All excerpts are quoted from the respective link(s).
- The Major Works of Counterintuitive Thought From the Past Decade- The 00′s Issue– New York Magazine – In the aughts, the shocking hidden side of everything became the only side of anything worthy of magazine covers and book deals. Social scientists applied their techniques to the problem of climate change; liberals who wanted to be taken seriously had to come up with arguments for conservative policies and vice versa. Everywhere in the media, the former creators of mass consensus devoted themselves to contradicting the conventional wisdom. Here, a selection of the most unlikely ideas in a decade that was always looking to blow your mind.
- Winners and Losers as the Dollar Falls – Experts argue about the many effects of the dollar's fall and what it says about confidence in the American economy, with its decades-old trade deficit and mounting national debt. But there are also more predictable effects replayed in each decline.
- How Will You Die? – While you may be worried of catching of an obscure disease you heard about on the news, the truth is that we are far more likely to die of a small range of illnesses, nearly all of which are tied in some way to your lifestyle choices, like the food you eat or how much exercise you get. But you can lessen—sometimes dramatically—the likelihood of succumbing to the most common causes of death by knowing your risk factors and making informed choices. This is a look at your most likely cause of death (excluding uncontrollable events like accidents and homicide), given your race, sex, and age. Use this information to make choices that will keep you healthy.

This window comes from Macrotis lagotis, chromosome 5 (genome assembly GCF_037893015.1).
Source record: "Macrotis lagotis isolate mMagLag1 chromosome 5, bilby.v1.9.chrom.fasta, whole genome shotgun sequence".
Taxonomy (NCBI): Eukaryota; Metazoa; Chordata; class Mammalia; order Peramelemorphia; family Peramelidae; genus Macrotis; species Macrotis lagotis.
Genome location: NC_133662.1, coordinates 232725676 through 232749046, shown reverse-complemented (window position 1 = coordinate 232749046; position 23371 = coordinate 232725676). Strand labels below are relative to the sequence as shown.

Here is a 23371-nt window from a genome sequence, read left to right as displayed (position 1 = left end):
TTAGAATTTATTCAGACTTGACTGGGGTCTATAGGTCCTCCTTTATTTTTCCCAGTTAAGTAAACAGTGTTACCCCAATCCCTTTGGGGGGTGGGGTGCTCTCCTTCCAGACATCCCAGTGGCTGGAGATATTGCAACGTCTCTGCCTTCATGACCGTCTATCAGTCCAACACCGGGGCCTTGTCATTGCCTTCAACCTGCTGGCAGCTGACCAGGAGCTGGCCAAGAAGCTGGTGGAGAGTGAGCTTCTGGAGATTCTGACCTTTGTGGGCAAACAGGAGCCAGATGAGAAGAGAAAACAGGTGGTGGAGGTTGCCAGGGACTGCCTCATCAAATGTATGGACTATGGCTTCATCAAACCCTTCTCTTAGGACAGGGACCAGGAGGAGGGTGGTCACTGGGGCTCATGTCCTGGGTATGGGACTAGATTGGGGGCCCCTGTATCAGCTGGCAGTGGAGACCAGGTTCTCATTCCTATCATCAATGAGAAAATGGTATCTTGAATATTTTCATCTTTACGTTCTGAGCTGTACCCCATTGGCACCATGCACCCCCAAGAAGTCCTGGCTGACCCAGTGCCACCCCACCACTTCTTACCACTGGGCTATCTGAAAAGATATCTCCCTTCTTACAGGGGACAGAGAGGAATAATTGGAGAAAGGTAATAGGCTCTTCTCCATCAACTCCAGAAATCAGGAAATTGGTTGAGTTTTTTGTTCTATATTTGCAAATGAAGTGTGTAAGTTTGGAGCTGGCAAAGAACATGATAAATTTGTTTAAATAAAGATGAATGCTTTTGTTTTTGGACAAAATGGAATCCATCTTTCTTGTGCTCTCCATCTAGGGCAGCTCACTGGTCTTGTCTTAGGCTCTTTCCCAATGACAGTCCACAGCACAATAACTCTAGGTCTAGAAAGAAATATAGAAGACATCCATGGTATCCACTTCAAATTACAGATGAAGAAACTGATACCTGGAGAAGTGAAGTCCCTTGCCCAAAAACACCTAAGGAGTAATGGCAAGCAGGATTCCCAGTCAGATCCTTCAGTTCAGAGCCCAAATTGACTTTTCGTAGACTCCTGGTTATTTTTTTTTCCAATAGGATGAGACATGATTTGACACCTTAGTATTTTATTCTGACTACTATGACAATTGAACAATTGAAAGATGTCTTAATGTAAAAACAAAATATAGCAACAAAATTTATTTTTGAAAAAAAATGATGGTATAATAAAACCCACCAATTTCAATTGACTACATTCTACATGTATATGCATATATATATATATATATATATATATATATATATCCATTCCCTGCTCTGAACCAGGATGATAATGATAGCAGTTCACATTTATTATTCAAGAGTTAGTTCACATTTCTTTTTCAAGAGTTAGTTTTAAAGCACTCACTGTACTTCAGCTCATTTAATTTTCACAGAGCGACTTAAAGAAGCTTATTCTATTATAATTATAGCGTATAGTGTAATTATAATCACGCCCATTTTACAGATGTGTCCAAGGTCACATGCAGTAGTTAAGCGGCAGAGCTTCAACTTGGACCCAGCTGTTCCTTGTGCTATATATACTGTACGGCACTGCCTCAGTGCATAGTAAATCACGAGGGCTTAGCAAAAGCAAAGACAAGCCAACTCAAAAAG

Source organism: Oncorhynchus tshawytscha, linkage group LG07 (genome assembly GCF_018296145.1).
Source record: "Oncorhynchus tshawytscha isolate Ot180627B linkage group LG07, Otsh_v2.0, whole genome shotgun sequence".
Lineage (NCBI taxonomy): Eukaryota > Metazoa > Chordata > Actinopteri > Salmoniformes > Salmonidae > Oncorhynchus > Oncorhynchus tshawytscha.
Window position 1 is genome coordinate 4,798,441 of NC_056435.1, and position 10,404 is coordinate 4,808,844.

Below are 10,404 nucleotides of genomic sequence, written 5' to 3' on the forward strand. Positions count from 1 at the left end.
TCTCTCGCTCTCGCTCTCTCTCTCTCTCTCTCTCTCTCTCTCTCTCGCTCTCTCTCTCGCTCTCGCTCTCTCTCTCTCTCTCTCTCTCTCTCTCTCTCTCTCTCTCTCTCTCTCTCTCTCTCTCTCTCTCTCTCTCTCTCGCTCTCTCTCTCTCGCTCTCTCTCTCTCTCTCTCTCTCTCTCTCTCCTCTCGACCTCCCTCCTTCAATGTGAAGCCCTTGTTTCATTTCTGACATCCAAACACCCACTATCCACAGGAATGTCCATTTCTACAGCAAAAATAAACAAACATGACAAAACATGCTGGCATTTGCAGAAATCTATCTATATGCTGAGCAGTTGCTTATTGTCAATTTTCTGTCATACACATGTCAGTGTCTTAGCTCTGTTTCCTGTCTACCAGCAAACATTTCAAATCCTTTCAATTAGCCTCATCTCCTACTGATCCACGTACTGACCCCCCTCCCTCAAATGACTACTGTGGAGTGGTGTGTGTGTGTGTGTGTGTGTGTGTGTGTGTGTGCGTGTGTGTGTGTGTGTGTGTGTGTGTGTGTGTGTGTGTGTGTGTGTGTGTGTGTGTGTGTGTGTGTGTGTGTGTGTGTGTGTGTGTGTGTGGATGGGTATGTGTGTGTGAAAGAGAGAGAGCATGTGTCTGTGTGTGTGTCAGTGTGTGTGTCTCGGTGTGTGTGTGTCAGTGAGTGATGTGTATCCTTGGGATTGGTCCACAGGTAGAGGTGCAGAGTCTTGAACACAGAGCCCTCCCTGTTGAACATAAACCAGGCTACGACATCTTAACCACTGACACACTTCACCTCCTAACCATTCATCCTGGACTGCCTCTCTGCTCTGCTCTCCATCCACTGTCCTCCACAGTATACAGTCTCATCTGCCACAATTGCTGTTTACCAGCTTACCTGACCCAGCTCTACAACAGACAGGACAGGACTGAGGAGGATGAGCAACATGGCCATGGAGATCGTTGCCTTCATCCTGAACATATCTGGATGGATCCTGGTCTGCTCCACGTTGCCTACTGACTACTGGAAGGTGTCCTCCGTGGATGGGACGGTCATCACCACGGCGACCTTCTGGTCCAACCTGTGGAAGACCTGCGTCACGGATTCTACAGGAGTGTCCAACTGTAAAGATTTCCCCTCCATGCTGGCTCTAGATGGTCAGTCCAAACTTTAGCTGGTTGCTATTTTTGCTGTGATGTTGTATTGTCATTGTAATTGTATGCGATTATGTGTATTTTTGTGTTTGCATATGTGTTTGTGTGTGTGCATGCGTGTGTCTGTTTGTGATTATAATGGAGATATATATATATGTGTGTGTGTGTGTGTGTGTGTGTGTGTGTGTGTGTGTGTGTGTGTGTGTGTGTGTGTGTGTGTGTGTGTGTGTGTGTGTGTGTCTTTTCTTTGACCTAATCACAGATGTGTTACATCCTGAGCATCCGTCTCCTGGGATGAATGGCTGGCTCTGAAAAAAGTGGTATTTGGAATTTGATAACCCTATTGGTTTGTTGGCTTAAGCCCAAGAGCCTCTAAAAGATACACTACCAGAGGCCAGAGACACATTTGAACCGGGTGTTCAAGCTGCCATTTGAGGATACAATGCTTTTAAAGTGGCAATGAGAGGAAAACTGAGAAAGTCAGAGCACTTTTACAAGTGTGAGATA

- The Biggest Lie In Social Media – Weather we want to believe it or not, investing in social media takes time, money, and resources. Companies and people need to have a means for evaluating their investment in social against other areas of focus. When the bean counters and CMOs are weighing their options, I can guarantee you an argument of “the numbers don’t matter” won’t hold water and will have you laughed out of the room.
- Why Social Media Purists Won’t Last | Social Media Explorer – No, I’m not turning my back on the social media community or mindset. But I am trying to make a point all the social media evangelists out there need to grow up and face: If you don’t stop selling the fluff and start driving the bottom line, you’re going to have to go back to whatever you were doing in 2005. It’s not about convincing the curmudgeon. It’s not about waiting it out until digital natives are calling the shots. It’s about making social media drive business for your clients or companies. If you don’t, you’ll soon hear, “You’re fired,” and it won’t be from Apprentice reruns.
- Three Tweets for the Web – Many critics of contemporary life want our culture to remain like a long-distance relationship at a time when most of us are growing into something more mature. We assemble culture for ourselves, creating and committing ourselves to a fascinating brocade. Very often the paper-and-ink book is less central to this new endeavor; it’s just another cultural bit we consume along with many others. But we are better off for this change, a change that is filling our daily lives with beauty, suspense, and learning.
- Business Week Social Media Article Misses The Point – They frame it as if social media (which in reality is just one part of the digital marketing mix) is this new scary thing, and that companies and professionals are gullible enough to be usurped by snake oil types. At this point, the opposite is true: any marketer worth their salt understands digital marketing by now. At least enough not to be sold snake oil.
Executing on the correct digital strategy can accomplish the same business objectives as strong traditional marketing/PR strategy. The web and the real are no different in my eyes: this article might as well have been called “Beware The Consultant Snake Oil,” sans-social media. What does the web have to do with it?